Soar with a course that catapults you from crash mat to the stage

At NICA, students not only hone their physical skills but are connected with international professionals and real-life opportunities so they can hit the ground running.

Want to know what a tangible pathway to circus industry success looks like? At the National Institute of Circus Arts (NICA), this starts with building professional networks from day one, coupled with plenty of live performance opportunities.

Students are also encouraged to innovate with new technologies, explained James Brown, NICA’s Head of Circus Studies.  

‘NICA is really committed to creating industry-ready artists. We’re making sure that students gather the knowledge that they’re going to need in the industry to have long-term careers,’ he said. 

Training at NICA is future focused, Brown continued. ‘What we’re seeing in the industry is this really exciting cross-section of circus, physical theatre and technology. At NICA we really put a focus on where that meets … We have assessment tasks that get students thinking about incorporating technology into their act and also working together with the film, media and video capture department at Swinburne University on real-life applications for circus education and performance.’ 

Such technologies include virtual 3D models where students can see the ideal form for the skill they’re trying to achieve – such as hand-balancing acts that are difficult to examine for long periods in real life – as well as live-streaming student performances for audiences across the world. 

The possibilities are endless at NICA. Pictured: Onism, 2021, NICA’s Second Year Ensemble performance. Photo: Robert Blackburn.

Students will also have plenty of opportunities to hone their performance skills and confidence, said Brown. 

‘From the very start of the three-year Bachelor course, students are able to come together and present live performances. For each year level they can incorporate new performance, movement and circus skills.

‘This all culminates in the third year where students are introduced to an international director and collaboratively they create a work drawing on the students’ skills and the director’s interests for a really unique performance at the international level.’ 

Training career-ready circus artists

NICA students also receive training in other aspects of circus arts to ensure that they’re career-ready upon graduation.

 ‘[Their] physical training is coupled with business units to really make sure that our students understand the market, both nationally and internationally, and their value in the industry,’ Brown said.

Nationally, NICA has long-standing relationships with Adelaide Fringe, Melbourne Fringe and circus festivals across Australia. Before COVID, NICA students also embarked on international study tours including to Montreal, Canada.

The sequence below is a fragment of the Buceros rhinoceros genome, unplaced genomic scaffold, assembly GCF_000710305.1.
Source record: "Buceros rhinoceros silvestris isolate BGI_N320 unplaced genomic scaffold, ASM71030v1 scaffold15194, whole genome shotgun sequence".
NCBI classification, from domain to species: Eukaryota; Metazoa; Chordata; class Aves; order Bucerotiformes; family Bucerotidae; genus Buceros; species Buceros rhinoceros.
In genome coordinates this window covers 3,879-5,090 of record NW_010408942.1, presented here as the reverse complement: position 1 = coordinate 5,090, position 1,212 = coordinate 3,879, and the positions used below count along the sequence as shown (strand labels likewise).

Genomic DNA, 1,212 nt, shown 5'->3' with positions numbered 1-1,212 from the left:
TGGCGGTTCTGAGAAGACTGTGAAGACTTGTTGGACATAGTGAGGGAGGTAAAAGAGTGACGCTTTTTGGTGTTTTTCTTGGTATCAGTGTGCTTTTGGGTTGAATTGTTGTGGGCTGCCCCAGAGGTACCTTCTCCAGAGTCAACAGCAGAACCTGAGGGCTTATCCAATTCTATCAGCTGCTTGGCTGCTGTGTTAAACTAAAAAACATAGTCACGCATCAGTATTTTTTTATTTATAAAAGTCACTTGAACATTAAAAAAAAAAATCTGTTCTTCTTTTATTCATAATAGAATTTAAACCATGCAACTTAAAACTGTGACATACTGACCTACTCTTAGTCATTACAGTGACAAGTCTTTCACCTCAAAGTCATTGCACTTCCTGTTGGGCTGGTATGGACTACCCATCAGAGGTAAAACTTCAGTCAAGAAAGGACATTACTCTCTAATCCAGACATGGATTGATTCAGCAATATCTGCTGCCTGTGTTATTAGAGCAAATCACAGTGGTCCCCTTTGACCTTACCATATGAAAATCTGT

Brown revealed some exciting developments: ‘Next year we will be introducing a work-integrated learning unit which allows students to participate in internships for course credit. That could be the whole cohort going to Adelaide, for instance or students proposing their own opportunities.’

He also highlighted the diverse training practices students are exposed to during their time at NICA.

‘One of the most amazing things about NICA is that we have such a multicultural teaching cohort – some of the best trainers from China, France, Canada and Russia. They bring a unique training and personal perspective on how to achieve a skill and new pieces of apparatus that Australia may not have been exposed to yet.’

Who are NICA looking for?

As a final word of advice for those considering applying, Brown said: ‘NICA is a circus school; we are not an acrobatic school – so really we’re looking for a wide and diverse range of students from different backgrounds. 

‘We really encourage people that are coming from gymnastics, dance, martial arts, parkour, swimming and so on, any sort of elite sport. Circus is such an amazing industry and it gives you an opportunity to use all those skills that you’ve developed through other sports and art forms, and really allows them to come together and make a career out of it. 

‘It’s amazing to be paid touring the world doing what you love,’ Brown concluded. 

Applications to study with NICA in 2023 are open. Learn more and apply.  

Celina Lei is an arts writer and editor at ArtsHub. She acquired her M.A in Art, Law and Business in New York with a B.A. in Art History and Philosophy from the University of Melbourne. She has previously worked across global art hubs in Beijing, Hong Kong and New York in both the commercial art sector and art criticism. She took part in drafting NAVA’s revised Code of Practice - Art Fairs and was the project manager of ArtsHub’s diverse writers initiative, Amplify Collective. Celina is based in Naarm/Melbourne. Instagram @lleizy_